Many countries like the U.S. have failed in providing equal opportunities in accessing healthcare. In Part I of the assignment, it was noted that the Southside Community in Chicago is one of the most underserved communities in the U.S. with over 800, 000 constituents suffering from easily preventable ailments. As a way of helping this community, the Urban Health Initiative (UHI) has introduced a convenient program known as the Southside Healthcare Collaborative (SSHC), which strives to contain chronic health pandemics. Considering the success of SSHC (as discussed in Part I), one of the main strategies that can be used to promote healthcare access is to establish more free community-based centers with programs that center on education and healthy living styles as well as employing health providers who are willing to work in low-income communities for lucrative incentives. This paper discusses a program that will help in promoting health and disease prevention in the community.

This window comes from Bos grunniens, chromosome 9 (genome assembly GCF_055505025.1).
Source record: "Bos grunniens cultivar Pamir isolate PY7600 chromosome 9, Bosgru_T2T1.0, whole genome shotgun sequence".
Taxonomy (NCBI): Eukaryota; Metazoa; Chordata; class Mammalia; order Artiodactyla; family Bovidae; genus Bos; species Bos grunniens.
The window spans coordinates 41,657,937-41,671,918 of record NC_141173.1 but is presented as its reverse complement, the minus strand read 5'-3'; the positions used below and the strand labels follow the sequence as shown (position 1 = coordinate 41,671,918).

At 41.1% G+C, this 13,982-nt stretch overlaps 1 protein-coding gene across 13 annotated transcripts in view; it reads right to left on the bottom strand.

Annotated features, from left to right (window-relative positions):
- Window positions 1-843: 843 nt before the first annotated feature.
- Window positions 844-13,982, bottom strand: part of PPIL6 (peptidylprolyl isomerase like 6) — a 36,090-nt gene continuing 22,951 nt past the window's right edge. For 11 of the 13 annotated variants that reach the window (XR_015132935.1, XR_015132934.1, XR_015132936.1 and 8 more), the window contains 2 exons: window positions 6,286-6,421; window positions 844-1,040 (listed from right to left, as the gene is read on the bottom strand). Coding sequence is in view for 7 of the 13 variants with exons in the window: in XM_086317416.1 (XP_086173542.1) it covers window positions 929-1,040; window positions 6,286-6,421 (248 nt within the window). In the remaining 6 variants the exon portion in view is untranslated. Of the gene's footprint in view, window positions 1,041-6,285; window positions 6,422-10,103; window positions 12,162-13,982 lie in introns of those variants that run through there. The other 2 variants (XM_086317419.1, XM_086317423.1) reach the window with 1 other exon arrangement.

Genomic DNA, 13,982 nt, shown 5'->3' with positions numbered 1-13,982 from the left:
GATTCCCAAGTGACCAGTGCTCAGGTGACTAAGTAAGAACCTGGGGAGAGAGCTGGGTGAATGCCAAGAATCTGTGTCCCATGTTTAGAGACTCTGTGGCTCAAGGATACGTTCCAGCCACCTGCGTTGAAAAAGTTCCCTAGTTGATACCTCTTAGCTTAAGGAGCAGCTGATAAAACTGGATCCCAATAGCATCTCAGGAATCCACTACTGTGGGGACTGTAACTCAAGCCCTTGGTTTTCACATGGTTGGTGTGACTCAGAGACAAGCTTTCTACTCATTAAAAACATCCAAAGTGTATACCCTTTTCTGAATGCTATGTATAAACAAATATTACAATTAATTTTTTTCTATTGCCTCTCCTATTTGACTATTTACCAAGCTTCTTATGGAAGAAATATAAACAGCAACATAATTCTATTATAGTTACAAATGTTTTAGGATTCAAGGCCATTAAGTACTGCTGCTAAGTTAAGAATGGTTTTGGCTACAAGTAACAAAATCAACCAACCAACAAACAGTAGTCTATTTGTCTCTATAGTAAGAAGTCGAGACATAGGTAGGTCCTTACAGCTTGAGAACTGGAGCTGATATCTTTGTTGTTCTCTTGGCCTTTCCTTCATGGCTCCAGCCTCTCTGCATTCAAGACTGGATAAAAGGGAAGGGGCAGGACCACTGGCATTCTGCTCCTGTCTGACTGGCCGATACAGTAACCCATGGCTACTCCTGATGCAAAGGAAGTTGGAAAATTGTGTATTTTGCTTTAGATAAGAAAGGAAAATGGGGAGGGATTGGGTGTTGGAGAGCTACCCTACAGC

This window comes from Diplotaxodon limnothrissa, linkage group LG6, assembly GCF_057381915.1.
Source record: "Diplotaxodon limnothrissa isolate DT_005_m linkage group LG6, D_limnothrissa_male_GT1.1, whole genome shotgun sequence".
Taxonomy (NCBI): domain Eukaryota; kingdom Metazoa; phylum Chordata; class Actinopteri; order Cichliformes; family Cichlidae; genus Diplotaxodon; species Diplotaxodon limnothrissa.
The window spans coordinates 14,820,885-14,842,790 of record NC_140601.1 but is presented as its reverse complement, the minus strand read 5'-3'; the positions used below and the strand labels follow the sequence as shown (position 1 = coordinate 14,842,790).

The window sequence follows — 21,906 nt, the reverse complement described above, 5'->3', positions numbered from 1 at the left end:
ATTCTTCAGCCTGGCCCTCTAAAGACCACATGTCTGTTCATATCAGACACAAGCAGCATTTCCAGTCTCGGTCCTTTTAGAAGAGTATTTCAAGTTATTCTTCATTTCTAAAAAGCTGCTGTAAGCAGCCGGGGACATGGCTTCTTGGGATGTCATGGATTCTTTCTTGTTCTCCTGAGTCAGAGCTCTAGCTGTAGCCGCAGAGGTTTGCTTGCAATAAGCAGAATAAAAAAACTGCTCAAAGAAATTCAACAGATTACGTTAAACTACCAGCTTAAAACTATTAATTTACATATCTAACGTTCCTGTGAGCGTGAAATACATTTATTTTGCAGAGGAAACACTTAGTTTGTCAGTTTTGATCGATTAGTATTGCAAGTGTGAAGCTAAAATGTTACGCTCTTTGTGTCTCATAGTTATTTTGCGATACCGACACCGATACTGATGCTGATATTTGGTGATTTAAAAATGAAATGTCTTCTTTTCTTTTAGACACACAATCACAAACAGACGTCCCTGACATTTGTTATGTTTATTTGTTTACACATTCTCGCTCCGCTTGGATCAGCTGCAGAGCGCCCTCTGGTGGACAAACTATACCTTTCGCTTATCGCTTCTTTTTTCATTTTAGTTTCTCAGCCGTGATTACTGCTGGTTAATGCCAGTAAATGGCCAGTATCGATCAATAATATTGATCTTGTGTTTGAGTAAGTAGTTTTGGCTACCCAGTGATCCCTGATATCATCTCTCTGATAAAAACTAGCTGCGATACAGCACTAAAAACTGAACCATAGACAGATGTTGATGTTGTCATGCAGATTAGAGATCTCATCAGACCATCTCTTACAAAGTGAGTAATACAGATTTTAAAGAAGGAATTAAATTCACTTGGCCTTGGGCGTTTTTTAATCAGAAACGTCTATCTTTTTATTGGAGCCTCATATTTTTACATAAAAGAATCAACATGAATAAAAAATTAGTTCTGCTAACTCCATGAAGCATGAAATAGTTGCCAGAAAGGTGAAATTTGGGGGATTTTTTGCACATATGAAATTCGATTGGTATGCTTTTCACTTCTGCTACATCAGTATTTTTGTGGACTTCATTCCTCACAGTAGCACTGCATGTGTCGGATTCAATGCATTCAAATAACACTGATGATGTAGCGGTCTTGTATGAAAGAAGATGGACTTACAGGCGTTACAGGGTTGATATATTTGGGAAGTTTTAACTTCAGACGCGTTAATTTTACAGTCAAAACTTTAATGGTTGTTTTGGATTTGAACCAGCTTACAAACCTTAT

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Summary of Findings from Part I
Despite healthcare access being a fundamental right, most countries have failed to ensure that their citizens have equal opportunities in accessing healthcare. The U.S. is a victim of this disparity. Unfortunately, most people who are in these underserved areas suffer from preventable ailments. Poverty is one of the factors that impede access to healthcare. Poor individuals are normally reluctant in terms of seeking medical attention for they only do so when the situation exacerbates, which is more expensive than preventive care. The Southside community of Chicago that hosts about one million residents is one of most underserved communities in the U.S. Over 800,000 constituents suffer from preventable diseases such as diabetes, chronic lung diseases, hypertension, and asthma (Jacobsen, 2008).